Salvia, or salvia divinorum, is a perennial herb in the mint family, native to areas of the Sierra Mazateca region of Oaxaca, Mexico. There are many types of salvia – ranging from common sage used in most kitchens to the pink and green border foliage sold in many nurseries. However, this particular one, salvia divinorum, has one particular purpose – to create a hallucinogenic “high” that many claim to be “spiritual.”
Originally, this plant was used by the Mazateca Indians for ritual divination and healing. However, it is now widely advertised on the internet as a legal alternative to such hallucinogens as ketamine, mescaline, peyote, and even LSD. In fact, the hallucinogenic chemical in salvia, salvinorin-A, is purported to be a close chemical formation to the active ingredient in LSD.
The concentration of salvinorin-A is located in the leaves and stem of the plant. While salvia can be steeped in a tea or chewed, it is most commonly smoked. When chewed, the drug takes effect in about 5-10 minutes. When smoked, it takes effect in about 30 seconds and lasts for up to 30 minutes. During this time, common hallucinations include out-of-body experiences and the ability to fly. So-called spiritualists claim to use the drug to aid in the accomplishment of astral projection or to gain access to an ultimate Divine entity. Often referred to by these individuals as Diviner’s Sage, the drug induces visions and “prophetic” dreams. Users experience a loss of reality or over-lapping realities, causing a judgment to be severely impaired. Physically, users experience incoordination, dizziness and slurred speech.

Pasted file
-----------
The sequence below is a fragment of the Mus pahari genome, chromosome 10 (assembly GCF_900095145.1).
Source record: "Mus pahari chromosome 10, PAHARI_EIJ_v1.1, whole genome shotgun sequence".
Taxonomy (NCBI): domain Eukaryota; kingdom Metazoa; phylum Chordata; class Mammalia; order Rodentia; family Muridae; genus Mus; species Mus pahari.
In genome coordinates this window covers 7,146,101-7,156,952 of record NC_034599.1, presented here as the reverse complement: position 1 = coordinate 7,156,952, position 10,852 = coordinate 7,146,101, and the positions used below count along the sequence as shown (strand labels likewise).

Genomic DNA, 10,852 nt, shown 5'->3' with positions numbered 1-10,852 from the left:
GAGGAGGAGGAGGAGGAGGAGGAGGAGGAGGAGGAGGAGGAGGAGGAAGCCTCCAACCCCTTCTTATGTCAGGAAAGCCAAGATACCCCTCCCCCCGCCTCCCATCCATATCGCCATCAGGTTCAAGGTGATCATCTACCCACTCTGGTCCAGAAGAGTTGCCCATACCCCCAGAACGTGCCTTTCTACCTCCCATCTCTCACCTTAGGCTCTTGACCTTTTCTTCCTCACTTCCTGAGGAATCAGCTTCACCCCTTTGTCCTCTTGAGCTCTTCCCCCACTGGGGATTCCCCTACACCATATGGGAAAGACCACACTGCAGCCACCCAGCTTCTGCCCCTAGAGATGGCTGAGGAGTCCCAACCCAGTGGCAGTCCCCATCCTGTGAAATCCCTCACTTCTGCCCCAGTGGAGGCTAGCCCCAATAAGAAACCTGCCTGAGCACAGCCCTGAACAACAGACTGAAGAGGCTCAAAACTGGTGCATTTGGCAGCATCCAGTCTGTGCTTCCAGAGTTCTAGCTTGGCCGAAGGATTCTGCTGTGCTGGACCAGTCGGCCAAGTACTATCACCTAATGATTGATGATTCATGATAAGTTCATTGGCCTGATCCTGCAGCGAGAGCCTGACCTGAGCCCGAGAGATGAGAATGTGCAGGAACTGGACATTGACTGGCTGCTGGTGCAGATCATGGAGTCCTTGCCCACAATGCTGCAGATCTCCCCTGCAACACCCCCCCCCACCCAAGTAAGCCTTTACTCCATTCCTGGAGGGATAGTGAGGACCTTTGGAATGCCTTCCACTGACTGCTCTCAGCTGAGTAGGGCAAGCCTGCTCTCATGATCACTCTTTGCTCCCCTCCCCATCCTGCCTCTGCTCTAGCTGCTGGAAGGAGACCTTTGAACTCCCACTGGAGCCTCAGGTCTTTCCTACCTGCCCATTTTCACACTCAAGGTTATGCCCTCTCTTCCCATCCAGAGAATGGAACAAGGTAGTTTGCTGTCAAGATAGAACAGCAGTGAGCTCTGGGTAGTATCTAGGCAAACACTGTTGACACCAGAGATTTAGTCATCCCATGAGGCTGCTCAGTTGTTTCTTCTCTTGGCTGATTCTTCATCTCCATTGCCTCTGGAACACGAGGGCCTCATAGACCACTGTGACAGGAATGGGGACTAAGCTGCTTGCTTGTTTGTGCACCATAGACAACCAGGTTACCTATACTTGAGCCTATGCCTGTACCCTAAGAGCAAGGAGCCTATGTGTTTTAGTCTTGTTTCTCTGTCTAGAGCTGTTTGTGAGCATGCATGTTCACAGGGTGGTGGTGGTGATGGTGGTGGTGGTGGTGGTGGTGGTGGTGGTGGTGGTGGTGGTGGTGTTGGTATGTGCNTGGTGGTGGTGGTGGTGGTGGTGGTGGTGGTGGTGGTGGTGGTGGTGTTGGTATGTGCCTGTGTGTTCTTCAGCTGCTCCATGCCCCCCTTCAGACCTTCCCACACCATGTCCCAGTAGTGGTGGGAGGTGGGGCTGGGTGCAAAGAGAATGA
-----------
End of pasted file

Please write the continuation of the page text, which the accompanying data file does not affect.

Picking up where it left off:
Beyond the obvious concerns that most parents will have when they read the above information on salvia is the fact that salvia is touted as “NOT a recreational drug in the way that other drugs like alcohol and marijuana are used. It is definitely NOT a party drug. But can be the best inner party. Salvia is best used by those wishing to explore deep meditative states, spiritual realms, mysticism, the nature of consciousness and reality, or even the possibilities of shamanistic healing.” For confused teens seeking anything to help them “solve” their problems, this must sound like a miracle solution. Most of the internet sites that sell salvia divinorum use some form of the mystical, religious, spiritual message to draw in users.
Above all else, what frightens this parent the most is that more people have not realized the danger of salvia divinorum. There are only a handful of countries in which salvia divinorum have been placed under regulatory control. These include Australia, Belgium, Denmark, Estoria, Finland, Italy, Spain and Sweden. Within the U.S., only Louisiana has made the plant, its possession and use illegal. Delaware, Missouri, Tennessee and Oklahoma have placed it under regulator control. In the rest of the nation, the plant and its use are completely legal.
What can we do? Well, first let me tell you that any of us who band together to urge lawmakers to make salvia illegal will meet with strong opposition. You will not research long before you run into avid supporters of the drug who believe staunchly that it should remain legal. They claim that it is “harmless”, they claim that it is a “spiritual experience. But what none of them can answer is how it can be harmless when it so drastically alters the brain’s chemistry during use.
I strongly urge all parents to write their state representatives and urge them to develop, present and pass legislation to make salvia illegal in all fifty U.S. states. Talk to your PTSO, scout troop leaders, and the other moms at MOM and the baby gym. Actively solicit support for the movement to make salvia illegal. Create and/or sign petitions to show our lawmakers and law enforcement that we support them as in the effort to keep our children safe. Most of all, educate yourself and your children. No matter the fate of this drug, communication is key in keeping our children accurately informed.
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